The news is everywhere. We can't stop constantly checking it on our computer screens, but what is this doing to our minds?
We are never really taught how to make sense of the torrent of news we face every day, writes Alain de Botton, but this has a huge impact on our sense of what matters and of how we should lead our lives. In his dazzling new book, de Botton takes twenty-five archetypal news stories--including an airplane crash, a murder, a celebrity interview and a political scandal--and submits them to unusually intense analysis with a view to helping us navigate our news-soaked age. He raises such questions as Why are disaster stories often so uplifting? What makes the love lives of celebrities so interesting? Why do we enjoy watching politicians being brought down? Why are upheavals in far-off lands often so boring?
In "The News: A User's Manual", de Botton has written the ultimate guide for our frenzied era, certain to bring calm, understanding and a measure of sanity to our daily (perhaps even hourly) interactions with the news machine.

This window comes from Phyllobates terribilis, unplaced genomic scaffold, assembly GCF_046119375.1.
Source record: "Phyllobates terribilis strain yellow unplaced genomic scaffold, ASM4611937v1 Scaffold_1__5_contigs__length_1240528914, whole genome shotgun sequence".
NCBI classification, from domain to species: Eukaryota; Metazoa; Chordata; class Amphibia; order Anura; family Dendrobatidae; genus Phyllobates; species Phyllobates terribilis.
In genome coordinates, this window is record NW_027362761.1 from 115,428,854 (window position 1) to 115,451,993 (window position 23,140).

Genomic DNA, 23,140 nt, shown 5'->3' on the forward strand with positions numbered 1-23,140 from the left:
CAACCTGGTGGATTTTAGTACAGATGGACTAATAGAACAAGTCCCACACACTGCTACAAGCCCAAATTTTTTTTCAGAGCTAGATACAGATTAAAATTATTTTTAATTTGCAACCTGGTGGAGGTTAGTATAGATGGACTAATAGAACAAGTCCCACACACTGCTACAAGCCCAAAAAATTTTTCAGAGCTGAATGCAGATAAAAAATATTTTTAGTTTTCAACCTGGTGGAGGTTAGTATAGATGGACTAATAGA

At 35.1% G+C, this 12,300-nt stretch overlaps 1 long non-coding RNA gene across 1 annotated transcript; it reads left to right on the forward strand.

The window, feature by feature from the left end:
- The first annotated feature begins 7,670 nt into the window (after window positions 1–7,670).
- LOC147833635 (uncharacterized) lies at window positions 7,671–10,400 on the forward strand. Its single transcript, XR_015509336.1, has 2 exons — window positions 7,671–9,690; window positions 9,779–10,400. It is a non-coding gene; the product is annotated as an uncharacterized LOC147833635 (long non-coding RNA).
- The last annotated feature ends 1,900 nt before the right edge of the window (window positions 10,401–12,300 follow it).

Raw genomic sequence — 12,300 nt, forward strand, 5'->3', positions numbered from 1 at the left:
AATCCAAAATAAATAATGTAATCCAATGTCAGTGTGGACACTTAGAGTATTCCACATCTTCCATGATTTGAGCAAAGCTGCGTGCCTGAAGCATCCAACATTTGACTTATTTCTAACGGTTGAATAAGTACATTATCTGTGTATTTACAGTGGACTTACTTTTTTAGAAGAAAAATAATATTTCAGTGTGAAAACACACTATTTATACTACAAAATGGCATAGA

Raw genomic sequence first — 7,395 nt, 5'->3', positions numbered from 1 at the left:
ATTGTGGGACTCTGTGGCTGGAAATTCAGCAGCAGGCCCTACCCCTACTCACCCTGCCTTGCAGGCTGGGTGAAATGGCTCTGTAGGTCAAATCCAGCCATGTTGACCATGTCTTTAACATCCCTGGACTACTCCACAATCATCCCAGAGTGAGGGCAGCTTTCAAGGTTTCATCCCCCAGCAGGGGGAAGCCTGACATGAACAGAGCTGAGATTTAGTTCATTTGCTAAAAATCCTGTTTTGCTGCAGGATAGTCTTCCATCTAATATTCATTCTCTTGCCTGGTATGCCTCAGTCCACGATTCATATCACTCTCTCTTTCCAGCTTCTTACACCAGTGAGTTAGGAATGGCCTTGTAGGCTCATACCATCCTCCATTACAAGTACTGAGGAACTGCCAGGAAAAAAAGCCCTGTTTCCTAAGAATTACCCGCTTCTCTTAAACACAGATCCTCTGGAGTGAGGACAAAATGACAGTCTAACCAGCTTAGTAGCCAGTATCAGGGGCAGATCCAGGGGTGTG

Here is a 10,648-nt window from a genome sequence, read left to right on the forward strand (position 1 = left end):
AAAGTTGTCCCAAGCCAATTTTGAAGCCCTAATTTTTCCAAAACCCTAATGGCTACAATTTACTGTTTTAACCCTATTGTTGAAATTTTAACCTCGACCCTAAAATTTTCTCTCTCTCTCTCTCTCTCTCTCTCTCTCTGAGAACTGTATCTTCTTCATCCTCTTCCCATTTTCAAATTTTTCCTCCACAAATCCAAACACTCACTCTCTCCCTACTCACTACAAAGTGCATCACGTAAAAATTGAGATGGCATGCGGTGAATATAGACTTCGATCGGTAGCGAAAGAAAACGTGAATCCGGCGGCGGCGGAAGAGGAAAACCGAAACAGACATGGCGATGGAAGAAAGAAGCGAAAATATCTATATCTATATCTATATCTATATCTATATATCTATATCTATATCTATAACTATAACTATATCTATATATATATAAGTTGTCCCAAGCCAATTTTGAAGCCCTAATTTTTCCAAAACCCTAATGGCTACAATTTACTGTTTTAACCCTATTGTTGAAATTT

Creatives are rewarded for being specialized: a wedding photographer makes more money than a just a plain photographer. So why aren't the jack-of-all-trades rewarded? In this 99U talk, photographer Shantanu Starick shares how removing money out of the creative process led to a wider array of jobs and a much more fulfilling freelance career.
Worldbuilders let people who donated money to them vote on what I would read if they hit $600,000. They did reach that goal, and they voted. It was between Goodnight Moon, Fox in Socks, Where the Wild Things Are and Jabberwocky. Jabberwocky won. So I got up this morning and headed, sleep-bleary, out into the woods to record myself reciting it... You can donate to Worldbuilders at worldbuilders.org. And you should.